The second episode of Showtime’s Homeland finds Carrie (Claire Danes) firmly entrenched in the field – and under fire – as Brody (Damian Lewis) navigates some murky moral issues. Naturally, though, it’s the development that ends the episode that will have tongues wagging.
Let’s bitch it out…
Let’s address that ending first, because it’s a doozy: Saul (Mandy Patinkin) discovers the taped confession that Brody made before nearly blowing himself up in last year’s season finale. It’s a crazy move for the show to make because it so clearly marks a point of no return – Saul now knows the truth and this secret is about to come out. How can the series possibly continue?!
Rather than speculate or fret (as several critics are already doing), all I’m interested in doing is sitting back and watching the next few episodes unfold. The series has hit this threshold before (see: 1×07 ‘The Weekend’) and has proven itself adept at handling game-changers without compromising on the integrity of the show (or viewers’ intelligence). If anything, it’s as though the critical kudos has now put a bullseye on the series and it’s now fair game to critique every little element. I’m not suggesting that the series is infallible, but let’s have some trust in a show that has yet to let us down, shall we?
For me, the greatest strength of the episode isn’t the ending; it’s the incredibly tense Special Ops in Beirut. It helps that this is the centerpiece of the episode: a unifying moment in which nearly every character gathers to see (or listen) to the unfolding events as the task force engages in a “capture/kill” mission as Abu Nazir (Navid Negahban) surfaces. Is it convenient that Brody sends a text message at the exact moment that Nazir is about to be assassinated? Sure. But it’s also believable, and it continues to elaborate on Brody’s conflicted feelings of his role in both the US government and, conversely, a mole for Nazir.
The chase scene that follows the failed mission – as Carrie searches her informant’s apartment for clues about the impending attack – is incredibly tense. Earlier this week on Grimm, I noted that there was a lack of drama in the near-death of a central character because we knew that he was never in danger of dying. The same should be true here as Homeland would never dispose of Carrie in such an arbitrary way, but I was still genuinely anxious watching Carrie dodge bullets and smash an assailant with a brick. It’s a testament to Joe Hobeck’s editing and Michael Cuesta’s direction that the scene is as intense as it is.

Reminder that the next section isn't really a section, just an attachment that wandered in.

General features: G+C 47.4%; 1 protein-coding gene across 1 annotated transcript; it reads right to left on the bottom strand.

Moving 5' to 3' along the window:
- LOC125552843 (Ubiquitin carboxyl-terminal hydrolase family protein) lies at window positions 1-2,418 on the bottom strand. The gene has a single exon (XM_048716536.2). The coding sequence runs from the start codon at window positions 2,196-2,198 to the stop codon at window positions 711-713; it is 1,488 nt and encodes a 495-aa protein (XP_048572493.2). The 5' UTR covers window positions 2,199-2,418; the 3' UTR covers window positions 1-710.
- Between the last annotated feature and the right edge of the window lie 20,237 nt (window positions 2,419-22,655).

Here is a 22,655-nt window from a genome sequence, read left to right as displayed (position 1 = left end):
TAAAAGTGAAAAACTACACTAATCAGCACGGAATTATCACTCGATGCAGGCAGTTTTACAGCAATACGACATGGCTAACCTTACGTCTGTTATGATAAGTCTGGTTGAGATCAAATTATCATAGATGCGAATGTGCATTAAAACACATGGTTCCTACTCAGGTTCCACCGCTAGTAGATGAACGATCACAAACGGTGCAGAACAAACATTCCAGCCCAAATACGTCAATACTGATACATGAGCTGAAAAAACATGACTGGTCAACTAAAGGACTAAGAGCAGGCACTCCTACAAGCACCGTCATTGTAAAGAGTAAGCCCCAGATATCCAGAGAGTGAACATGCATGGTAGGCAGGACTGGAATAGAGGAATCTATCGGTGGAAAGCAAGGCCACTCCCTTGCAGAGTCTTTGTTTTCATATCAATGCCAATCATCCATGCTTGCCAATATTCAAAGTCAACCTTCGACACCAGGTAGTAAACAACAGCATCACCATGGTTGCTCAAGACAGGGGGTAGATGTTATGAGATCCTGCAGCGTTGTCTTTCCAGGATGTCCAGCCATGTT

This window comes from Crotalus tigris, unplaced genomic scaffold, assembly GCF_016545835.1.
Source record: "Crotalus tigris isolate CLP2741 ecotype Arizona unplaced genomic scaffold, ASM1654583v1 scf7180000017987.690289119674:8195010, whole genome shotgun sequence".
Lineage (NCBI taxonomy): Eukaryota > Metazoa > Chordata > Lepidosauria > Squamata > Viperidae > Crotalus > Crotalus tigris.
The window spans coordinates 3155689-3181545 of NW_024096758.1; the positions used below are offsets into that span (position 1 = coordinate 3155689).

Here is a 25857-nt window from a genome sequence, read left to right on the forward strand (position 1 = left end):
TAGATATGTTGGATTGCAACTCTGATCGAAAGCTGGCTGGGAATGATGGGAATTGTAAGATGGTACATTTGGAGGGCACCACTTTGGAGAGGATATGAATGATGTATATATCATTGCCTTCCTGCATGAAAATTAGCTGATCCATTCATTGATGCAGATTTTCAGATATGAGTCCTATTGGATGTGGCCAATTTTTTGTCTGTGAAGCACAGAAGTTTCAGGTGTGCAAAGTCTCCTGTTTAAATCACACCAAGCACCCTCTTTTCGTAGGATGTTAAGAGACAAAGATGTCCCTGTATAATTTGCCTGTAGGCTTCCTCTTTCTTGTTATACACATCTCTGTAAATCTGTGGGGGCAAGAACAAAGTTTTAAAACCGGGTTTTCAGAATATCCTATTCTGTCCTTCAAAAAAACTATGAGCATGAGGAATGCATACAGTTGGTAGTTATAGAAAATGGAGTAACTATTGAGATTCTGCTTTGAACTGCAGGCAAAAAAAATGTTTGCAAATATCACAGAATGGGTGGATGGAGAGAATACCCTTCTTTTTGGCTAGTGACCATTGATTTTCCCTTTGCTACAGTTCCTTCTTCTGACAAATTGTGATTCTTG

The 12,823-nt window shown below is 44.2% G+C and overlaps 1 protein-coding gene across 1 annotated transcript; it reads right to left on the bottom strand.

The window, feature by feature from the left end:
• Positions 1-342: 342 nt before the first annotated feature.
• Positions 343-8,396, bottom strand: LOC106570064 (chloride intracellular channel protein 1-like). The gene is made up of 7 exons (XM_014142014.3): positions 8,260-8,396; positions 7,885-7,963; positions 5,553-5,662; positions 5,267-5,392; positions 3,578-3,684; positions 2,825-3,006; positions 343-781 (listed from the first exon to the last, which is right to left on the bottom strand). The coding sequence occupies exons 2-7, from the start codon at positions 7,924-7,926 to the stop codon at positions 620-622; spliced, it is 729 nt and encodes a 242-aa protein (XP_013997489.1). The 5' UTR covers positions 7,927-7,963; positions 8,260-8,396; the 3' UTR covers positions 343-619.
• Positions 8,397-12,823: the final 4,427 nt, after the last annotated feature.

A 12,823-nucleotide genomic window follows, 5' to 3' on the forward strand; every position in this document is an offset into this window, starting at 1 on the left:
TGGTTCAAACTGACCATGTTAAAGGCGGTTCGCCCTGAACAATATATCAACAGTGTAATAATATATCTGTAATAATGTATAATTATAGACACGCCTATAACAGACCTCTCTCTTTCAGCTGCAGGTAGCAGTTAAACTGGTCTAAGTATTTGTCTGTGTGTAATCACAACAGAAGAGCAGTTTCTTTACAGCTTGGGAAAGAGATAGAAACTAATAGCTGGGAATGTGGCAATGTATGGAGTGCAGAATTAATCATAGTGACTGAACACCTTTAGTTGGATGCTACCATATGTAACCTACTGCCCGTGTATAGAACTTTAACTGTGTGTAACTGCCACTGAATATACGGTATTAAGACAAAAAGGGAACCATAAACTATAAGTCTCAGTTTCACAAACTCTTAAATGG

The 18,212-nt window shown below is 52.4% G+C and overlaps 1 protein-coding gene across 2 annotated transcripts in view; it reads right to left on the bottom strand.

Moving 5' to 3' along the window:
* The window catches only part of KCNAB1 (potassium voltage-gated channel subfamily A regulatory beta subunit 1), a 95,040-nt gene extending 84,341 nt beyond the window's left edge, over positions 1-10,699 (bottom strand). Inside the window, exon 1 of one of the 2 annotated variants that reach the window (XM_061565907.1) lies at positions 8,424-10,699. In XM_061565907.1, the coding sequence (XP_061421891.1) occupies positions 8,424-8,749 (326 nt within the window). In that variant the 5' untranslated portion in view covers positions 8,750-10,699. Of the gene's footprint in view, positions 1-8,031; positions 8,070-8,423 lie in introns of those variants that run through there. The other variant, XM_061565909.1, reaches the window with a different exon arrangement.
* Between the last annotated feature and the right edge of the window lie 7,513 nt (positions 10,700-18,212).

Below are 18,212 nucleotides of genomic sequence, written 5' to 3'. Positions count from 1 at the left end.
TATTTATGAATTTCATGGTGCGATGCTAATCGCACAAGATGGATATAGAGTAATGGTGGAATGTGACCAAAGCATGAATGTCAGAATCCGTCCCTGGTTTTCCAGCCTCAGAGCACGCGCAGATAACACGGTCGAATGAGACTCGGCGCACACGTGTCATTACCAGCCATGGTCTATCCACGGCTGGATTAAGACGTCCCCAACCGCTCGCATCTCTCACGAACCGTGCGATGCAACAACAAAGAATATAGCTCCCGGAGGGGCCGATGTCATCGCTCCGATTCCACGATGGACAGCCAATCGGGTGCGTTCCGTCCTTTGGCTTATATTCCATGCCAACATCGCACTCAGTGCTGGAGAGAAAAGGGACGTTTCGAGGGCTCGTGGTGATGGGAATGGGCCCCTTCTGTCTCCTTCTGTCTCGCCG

- Jessica (Morena Baccarin) is getting into political wife mode under the careful guidance of Cynthia Walden (Talia Balsam), aka Mrs. Vice-President. This seems like a perfect role for Jessica, who is all about appearances, as evidenced by her fretting over daughter Dana’s (Morgan Saylor) behaviour while they visit the Walden McMansion (which looks appropriately stuffy)
- Is anyone excited to see Mike (Diego Klattenhoff) again? As I mentioned last week, I think the show is better off without him, so re-introducing him AND questioning why Walker – who was such an ace marksman – missed his shots in the finale, don’t have the same narrative urgency as other elements of the show. Here’s hoping I’m proved wrong and this isn’t a misstep
- I personally love how Tim Guinee – here playing an advisor to David Estes (David Harewood) at the CIA – pops up on every television show (he’s sporadically appearing on Revolution, and has been in The Good Wife, as well). He’s definitely a character actor who deserves his own show because he’s always excellent. ‘Beirut Is Back’ is no exception
- Finally, I think that the portrayal of the VP (Jamey Sheridan) is interesting. I’m unsure whether we’re meant to consider him smarmy and untrustworthy, or if he’s meant to be a patriotic military man. At times his discussion with Brody at the fundraiser seems laughably caricature-ish (as though we’re meant to identify him as a war monger who detests anyone without the balls to make a genocidal decision), but the show doesn’t traditionally feature flat, one-dimensional characters
What are your thoughts: is the VP simply undeveloped, or do you think he’s meant to be an easily identifiable villain so that Brody comes across as more sympathetic? Were you excited to see Carrie back in the field? I thought the show did a great job of reiterating how much more alive she is in the field, even if she is suffering from panic attacks and causing all kinds of problems. What about Jessica: do you care about her storyline? And finally, how will Brody- and the show – survive his exposure? Hit the comments below with your thoughts.
Homeland airs Sundays at 10pm EST on Showtime